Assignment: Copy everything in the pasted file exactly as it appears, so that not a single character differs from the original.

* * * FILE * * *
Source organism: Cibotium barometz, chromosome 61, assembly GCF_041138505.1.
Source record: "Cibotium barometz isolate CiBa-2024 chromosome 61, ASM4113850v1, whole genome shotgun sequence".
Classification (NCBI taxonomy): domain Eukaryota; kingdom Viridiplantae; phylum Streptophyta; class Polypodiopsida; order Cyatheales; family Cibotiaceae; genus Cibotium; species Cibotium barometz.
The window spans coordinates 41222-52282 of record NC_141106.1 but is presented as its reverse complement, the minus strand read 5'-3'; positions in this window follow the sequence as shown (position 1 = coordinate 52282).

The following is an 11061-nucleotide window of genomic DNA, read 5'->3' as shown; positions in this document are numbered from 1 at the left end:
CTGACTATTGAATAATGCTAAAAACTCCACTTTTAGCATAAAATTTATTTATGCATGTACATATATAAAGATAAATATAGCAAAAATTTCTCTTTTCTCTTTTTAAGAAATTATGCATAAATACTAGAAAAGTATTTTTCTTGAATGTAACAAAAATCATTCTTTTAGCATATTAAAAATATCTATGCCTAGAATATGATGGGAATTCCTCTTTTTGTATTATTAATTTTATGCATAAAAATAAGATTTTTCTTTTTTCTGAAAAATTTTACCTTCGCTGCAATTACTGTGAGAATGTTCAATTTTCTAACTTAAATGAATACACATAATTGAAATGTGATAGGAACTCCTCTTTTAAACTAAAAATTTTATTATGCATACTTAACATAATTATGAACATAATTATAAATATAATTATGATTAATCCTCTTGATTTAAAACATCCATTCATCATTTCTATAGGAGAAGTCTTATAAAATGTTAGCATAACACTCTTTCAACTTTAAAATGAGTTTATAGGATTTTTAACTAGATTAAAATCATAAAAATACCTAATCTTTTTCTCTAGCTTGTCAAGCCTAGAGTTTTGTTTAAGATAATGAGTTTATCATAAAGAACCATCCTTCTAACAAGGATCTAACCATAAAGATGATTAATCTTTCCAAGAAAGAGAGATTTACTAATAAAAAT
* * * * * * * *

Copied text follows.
Source organism: Cibotium barometz, chromosome 61, assembly GCF_041138505.1.
Source record: "Cibotium barometz isolate CiBa-2024 chromosome 61, ASM4113850v1, whole genome shotgun sequence".
Classification (NCBI taxonomy): domain Eukaryota; kingdom Viridiplantae; phylum Streptophyta; class Polypodiopsida; order Cyatheales; family Cibotiaceae; genus Cibotium; species Cibotium barometz.
The window spans coordinates 41222-52282 of record NC_141106.1 but is presented as its reverse complement, the minus strand read 5'-3'; positions in this window follow the sequence as shown (position 1 = coordinate 52282).

The following is an 11061-nucleotide window of genomic DNA, read 5'->3' as shown; positions in this document are numbered from 1 at the left end:
CTGACTATTGAATAATGCTAAAAACTCCACTTTTAGCATAAAATTTATTTATGCATGTACATATATAAAGATAAATATAGCAAAAATTTCTCTTTTCTCTTTTTAAGAAATTATGCATAAATACTAGAAAAGTATTTTTCTTGAATGTAACAAAAATCATTCTTTTAGCATATTAAAAATATCTATGCCTAGAATATGATGGGAATTCCTCTTTTTGTATTATTAATTTTATGCATAAAAATAAGATTTTTCTTTTTTCTGAAAAATTTTACCTTCGCTGCAATTACTGTGAGAATGTTCAATTTTCTAACTTAAATGAATACACATAATTGAAATGTGATAGGAACTCCTCTTTTAAACTAAAAATTTTATTATGCATACTTAACATAATTATGAACATAATTATAAATATAATTATGATTAATCCTCTTGATTTAAAACATCCATTCATCATTTCTATAGGAGAAGTCTTATAAAATGTTAGCATAACACTCTTTCAACTTTAAAATGAGTTTATAGGATTTTTAACTAGATTAAAATCATAAAAATACCTAATCTTTTTCTCTAGCTTGTCAAGCCTAGAGTTTTGTTTAAGATAATGAGTTTATCATAAAGAACCATCCTTCTAACAAGGATCTAACCATAAAGATGATTAATCTTTCCAAGAAAGAGAGATTTACTAATAAAAAT